Latest Finance Stories

Do the grandchildren really pay the debt? The problem with Scott Morrison’s plan for recovery, and MMT

Do the grandchildren really pay the debt? The problem with Scott Morrison’s plan for recovery, and MMT

The Government’s plan for economic recovery is wrong. Michael West investigates Modern Monetary Theory (MMT) and the false assumption that the national Budget is like the household budget, or a business. They are already creating new money while denying the proposition that creating new money will expand the economy; preferring to punish casual workers and Arts students, and pursue austerity instead.

Westpac’s pursuit of profit “placed children directly at risk of harm”

Westpac’s pursuit of profit “placed children directly at risk of harm”

In 2018, when Westpac executives skimped on embedding proper controls to track financial crimes, they earned significant bonuses after reporting an operating profit of A$8 billion but they put children at risk of sexual abuse. The bank is now facing a $1 billion penalty, but only $A20 million has been clawed back from those 38 individuals. Nathan Lynch reports.

Government debt deepening rapidly – well before COVID-19

Government debt deepening rapidly – well before COVID-19

The Coalition won the 2013 federal election beating their chest about Labor’s “debt and deficit”. Thanks to COVID-19, we’re unlikely to see a surplus in our lifetime or our children’s. But, let’s not forget that the current debt blow-out occurred well before the coronavirus impacted the economy. Alan Austin checks how Australia shapes up against other OECD countries.

Emergency piggy-bank: superannuation’s Achilles heel exposed by virus

Emergency piggy-bank: superannuation’s Achilles heel exposed by virus

If this was the first time Australia’s cosseted superannuation sector found itself in a crisis-induced crunch, you could forgive the industry its current consternation. This is however starting to look like a replay of the Global Financial Crisis, little more than a decade ago. Worryingly, unless there is genuine reform, the next crisis will likely produce the same outcome. Harry Chemay reports.

Virgin Australia: buy the business, don’t bail out the shareholders

Virgin Australia: buy the business, don’t bail out the shareholders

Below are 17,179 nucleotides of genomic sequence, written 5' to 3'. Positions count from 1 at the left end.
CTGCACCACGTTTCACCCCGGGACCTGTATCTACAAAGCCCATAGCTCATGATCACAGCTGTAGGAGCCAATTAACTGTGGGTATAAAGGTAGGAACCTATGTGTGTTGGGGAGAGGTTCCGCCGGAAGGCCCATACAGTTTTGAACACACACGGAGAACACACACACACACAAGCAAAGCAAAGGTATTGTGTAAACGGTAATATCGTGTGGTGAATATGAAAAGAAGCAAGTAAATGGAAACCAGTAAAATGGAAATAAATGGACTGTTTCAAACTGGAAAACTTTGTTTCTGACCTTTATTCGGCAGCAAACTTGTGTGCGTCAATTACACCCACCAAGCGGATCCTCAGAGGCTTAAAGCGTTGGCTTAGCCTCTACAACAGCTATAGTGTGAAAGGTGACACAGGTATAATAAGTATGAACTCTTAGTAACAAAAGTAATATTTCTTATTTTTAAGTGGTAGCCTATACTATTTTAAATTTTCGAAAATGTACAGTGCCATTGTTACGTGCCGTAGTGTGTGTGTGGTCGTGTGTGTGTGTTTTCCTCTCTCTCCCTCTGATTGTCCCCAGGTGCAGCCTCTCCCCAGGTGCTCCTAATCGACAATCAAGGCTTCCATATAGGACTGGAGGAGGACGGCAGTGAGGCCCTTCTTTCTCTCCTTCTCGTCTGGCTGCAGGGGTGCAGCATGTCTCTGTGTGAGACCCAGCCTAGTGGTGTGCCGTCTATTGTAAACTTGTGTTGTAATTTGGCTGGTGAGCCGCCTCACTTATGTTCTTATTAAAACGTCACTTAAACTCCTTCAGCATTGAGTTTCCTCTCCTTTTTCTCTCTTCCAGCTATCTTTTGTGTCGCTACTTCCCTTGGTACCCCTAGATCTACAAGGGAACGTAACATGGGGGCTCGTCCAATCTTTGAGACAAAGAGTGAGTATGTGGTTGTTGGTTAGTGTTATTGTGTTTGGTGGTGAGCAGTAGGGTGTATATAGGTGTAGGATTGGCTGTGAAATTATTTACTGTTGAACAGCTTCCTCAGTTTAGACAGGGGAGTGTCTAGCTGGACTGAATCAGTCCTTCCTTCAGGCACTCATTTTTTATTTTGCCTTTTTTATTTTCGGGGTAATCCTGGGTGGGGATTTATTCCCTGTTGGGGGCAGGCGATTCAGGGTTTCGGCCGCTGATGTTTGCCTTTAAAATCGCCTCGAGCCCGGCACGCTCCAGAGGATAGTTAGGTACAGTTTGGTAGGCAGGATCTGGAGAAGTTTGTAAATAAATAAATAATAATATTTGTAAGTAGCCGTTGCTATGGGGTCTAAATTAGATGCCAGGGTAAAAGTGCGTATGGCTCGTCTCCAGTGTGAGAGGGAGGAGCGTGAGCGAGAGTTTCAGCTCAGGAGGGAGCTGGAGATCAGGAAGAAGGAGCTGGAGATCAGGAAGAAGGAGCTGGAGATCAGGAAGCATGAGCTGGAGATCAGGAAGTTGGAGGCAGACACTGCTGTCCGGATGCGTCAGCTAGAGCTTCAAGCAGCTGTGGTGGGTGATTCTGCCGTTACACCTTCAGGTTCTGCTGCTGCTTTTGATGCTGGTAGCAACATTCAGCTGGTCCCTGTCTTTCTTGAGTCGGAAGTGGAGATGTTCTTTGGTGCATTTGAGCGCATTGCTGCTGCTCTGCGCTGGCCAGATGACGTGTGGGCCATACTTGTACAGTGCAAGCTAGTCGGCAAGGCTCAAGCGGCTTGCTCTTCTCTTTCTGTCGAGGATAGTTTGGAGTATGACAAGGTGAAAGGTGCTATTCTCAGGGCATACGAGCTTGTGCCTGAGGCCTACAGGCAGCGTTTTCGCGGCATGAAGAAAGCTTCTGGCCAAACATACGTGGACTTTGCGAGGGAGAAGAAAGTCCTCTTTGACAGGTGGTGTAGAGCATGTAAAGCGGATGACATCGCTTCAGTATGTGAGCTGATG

Virgin Australia is pleading for a bail-out twice what its shares a worth. Its wealthy foreign shareholders can afford to pay. They’ve scampered. What is the answer? The answer lies in an Act of British Parliament, that is Section 51 of Australia’s Constitution. Michael West reports on a neat solution to a very untidy problem, the looming wave of defaults by large corporations.

GFC v Corona Crash: why it’s different this time

GFC v Corona Crash: why it’s different this time

Scott Morrison and Josh Frydenberg can kiss their cherished budget surplus goodbye. They never quite got there. Now we await their stimulus package, surely a more decisive affair than the bushfire response.Markets cratered around the world overnight on a 30 per cent...

Super Void: what super funds are telling regulators is not what they are telling customers

Super Void: what super funds are telling regulators is not what they are telling customers

Compare the pair. Thulasisi Sivapalan is Australia’s most prolific super fund investor. The PhD researcher from UTS tried to join 41 super funds just to get their financial statements. It was a tough journey; navigating mystified admin people, unhelpful regulators at APRA, even an abattoir. On a mission to find out how much tax super funds pay, Thulasisi discovered hundreds of millions of dollars in discrepancies between what Australia’s super funds were telling their investors and what they were reporting to APRA. Callum Foote reports on a peculiar road-trip.

Swerving SWIFT: the story behind Westpac’s money-laundering calamity

Swerving SWIFT: the story behind Westpac’s money-laundering calamity

Bankrolling pedophiles, facilitating massive money-laundering schemes and terrorist-financing have branded Westpac, deservingly, an instant pariah of the banking world. As regulatory intelligence expert Nathan Lynch reveals here however, Westpac is unlikely to be alone. The story behind the story is industrial scale tax avoidance, the concealing of enormous cross-border payments

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